under the regiment's first Colonel, Colonel Thomas C. Devin who was previously a New York City housepainter. Thomas C. Devin had been a skilled cavalryman in the State Militia and was specifically sought out by the War Department for his assignment with the New York 6th Cavalry.  Devin eventually rose in rank to command the brigade, then the Division itself as a Brevet Brigadier General. 

The regiment trained at Camp Scott on Staten Island, New York, where sanitary conditions so deplorable that recruits had to eat their daily meals standing up in a rough shed, open at one end.  In December the men protested the horrible conditions by destroying the cookhouse, vandalizing the commissary, and assaulting any officer who intervened;  continuing until Colonel Devin stepped in, waving his pair of Colt revolvers. On December 20, 1861, the regiment was ordered to York, Pennsylvania and two days before Christmas in 1861, left for Camp Scott some 20 miles east of Gettysburg.  There it was employed in building barracks and stables and received more training from superior officers. On March 6th the regiment moved to Perryville, Maryland where it served in guarding the depot and military stores of Washington D.C. until July 23, 1862. After that the regiment joined the Army of the Potomac, after General McClellan's Peninsula Campaign had ended.  

The regiment was engaged at the Spottsylvania Court House in Virginia, on April 30, 1863, but saw their most desperate action prior to the Battle of Gettysburg, at the epic cavalry battle at Brandy Station; on June 9, 1863.  Commanded by Major William E. Beardsley, the 6th and their 1st Cavalry Division under Brigadier General John Buford carried the entire first phase of the battle.  Records reveal they fought for a full 14 hours that day.  They also saw action at numerous other skirmishes and battles until the war’s end, including the Battle of Chancellorsville, the Battle of Gettysburg, Pennsylvania, Cold Harbor, Deep Bottom, the Battle of Winchester, Cedar Creek, the Appomattox Campaign, the Fall of Petersburg, Sailor's Creek, and the Appomattox Court House and the surrender of Lee and his army; before moving to Washington, D.C. and the Grand Review on May 23. 1865. George is said to have been discharged on June 10, 1865, at the expiration of his period of service.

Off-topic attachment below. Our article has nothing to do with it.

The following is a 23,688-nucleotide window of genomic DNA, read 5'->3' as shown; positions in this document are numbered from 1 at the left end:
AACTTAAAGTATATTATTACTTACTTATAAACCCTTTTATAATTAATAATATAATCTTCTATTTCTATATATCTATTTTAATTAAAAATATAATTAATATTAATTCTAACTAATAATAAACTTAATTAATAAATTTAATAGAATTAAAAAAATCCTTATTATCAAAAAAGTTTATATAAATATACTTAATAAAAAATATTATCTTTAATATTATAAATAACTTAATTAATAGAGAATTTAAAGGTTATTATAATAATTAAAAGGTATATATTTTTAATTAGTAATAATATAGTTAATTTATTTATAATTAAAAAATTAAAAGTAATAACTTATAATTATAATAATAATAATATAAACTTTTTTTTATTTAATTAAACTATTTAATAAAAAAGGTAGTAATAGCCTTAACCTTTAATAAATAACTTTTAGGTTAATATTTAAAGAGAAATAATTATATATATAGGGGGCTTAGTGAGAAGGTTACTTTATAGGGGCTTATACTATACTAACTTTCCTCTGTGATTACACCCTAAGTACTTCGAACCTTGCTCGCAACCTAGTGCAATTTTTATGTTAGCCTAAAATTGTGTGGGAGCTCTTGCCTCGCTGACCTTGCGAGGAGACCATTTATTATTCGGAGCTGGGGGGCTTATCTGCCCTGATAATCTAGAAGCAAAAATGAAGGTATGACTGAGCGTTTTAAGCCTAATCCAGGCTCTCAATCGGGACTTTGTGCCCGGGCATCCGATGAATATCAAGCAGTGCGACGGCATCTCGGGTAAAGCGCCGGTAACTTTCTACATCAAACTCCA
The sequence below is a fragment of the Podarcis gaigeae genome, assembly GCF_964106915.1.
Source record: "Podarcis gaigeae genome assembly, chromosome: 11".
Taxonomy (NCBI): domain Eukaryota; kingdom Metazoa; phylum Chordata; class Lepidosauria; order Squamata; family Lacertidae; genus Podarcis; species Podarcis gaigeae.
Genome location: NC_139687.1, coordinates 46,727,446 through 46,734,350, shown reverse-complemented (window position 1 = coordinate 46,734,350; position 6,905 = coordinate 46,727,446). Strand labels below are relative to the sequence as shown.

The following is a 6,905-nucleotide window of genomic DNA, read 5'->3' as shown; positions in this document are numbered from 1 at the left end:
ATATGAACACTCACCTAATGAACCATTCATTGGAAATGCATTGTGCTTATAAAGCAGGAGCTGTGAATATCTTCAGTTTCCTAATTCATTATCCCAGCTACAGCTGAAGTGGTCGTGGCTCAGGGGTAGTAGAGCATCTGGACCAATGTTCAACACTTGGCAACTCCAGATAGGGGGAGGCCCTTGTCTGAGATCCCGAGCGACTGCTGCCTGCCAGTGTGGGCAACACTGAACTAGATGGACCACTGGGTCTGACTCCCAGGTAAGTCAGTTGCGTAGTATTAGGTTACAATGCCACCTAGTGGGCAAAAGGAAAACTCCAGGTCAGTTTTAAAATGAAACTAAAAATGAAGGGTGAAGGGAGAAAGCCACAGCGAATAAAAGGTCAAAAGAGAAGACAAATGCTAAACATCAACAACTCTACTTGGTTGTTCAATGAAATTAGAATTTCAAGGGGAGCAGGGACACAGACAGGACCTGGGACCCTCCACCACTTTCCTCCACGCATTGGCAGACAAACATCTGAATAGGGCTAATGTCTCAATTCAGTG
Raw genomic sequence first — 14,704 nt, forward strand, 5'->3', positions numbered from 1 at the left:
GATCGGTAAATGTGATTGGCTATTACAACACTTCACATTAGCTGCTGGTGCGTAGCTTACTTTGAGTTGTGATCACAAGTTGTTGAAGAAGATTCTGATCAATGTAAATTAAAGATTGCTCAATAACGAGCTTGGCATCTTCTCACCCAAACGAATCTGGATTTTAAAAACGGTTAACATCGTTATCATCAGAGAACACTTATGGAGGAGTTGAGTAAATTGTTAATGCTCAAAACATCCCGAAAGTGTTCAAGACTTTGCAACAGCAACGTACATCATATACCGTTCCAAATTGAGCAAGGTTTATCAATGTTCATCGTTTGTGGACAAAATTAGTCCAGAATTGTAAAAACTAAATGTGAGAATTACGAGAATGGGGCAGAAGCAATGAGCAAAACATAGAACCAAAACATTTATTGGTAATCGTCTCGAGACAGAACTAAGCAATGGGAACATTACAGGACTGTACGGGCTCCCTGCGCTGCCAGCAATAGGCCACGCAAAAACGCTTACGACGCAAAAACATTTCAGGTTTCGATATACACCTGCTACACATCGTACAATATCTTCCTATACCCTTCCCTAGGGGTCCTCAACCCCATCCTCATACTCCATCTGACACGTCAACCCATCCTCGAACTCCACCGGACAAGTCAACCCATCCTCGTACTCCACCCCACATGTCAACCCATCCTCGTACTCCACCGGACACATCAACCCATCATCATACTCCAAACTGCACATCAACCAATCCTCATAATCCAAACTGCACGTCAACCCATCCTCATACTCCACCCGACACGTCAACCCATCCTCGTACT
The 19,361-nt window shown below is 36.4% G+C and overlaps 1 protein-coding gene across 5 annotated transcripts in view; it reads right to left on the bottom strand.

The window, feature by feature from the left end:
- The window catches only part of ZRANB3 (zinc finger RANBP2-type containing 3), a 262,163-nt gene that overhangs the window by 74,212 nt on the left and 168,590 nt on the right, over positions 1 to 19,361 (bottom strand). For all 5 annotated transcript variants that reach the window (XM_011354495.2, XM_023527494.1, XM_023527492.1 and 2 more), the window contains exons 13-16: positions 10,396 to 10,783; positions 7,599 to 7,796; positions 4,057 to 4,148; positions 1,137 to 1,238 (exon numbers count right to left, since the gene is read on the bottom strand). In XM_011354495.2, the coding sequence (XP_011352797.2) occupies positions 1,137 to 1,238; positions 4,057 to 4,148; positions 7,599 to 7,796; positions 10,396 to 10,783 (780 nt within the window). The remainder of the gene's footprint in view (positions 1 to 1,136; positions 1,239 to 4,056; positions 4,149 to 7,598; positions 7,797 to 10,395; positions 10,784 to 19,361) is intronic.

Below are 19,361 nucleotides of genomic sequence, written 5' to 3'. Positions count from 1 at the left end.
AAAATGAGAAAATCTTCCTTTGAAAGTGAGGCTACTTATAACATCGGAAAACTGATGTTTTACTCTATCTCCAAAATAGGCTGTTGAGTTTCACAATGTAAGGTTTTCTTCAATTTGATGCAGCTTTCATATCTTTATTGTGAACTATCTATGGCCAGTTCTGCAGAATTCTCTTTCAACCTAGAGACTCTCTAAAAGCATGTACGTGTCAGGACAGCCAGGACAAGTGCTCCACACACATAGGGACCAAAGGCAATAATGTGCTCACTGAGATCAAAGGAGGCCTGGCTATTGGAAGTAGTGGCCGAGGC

New Jersey Archival Records also reveal that on November 6, 1865 Edwards was processed through the naturalization procedures at the Hudson City Courthouse in New Jersey, to become a U.S. citizen; afterwards returning to England, prior to 1871, before leaving England for Australia in 1885. Census records for County Kent, England for early 1861 lists George Wilson, born in 1843, which would coincide with George, as he enlisted about the time the 6th Cavalry was organized in September 1861; shortly after arriving in the U.S.. Census records for County Kent in 1871 also lists the same George Wilson, which would again coincide with George, as he returned to Kent County, England after becoming a naturalized American citizen in late 1865.

After arriving in Australia George at various times reported his occupation as being that of a cleric, an appraiser and an auctioneer. He lived in Sydney, New South Wales in 1890 and in the care of an individual named McPherson, at Berridale, New South Wales in 1902. He later lived at “Mayville”, Burwood in 1906, at “Wynnthrop, Bowral in 1912 and then moved to Coogee, New South Wales; where he resided until his death at the age of 97, on August 9, 1939.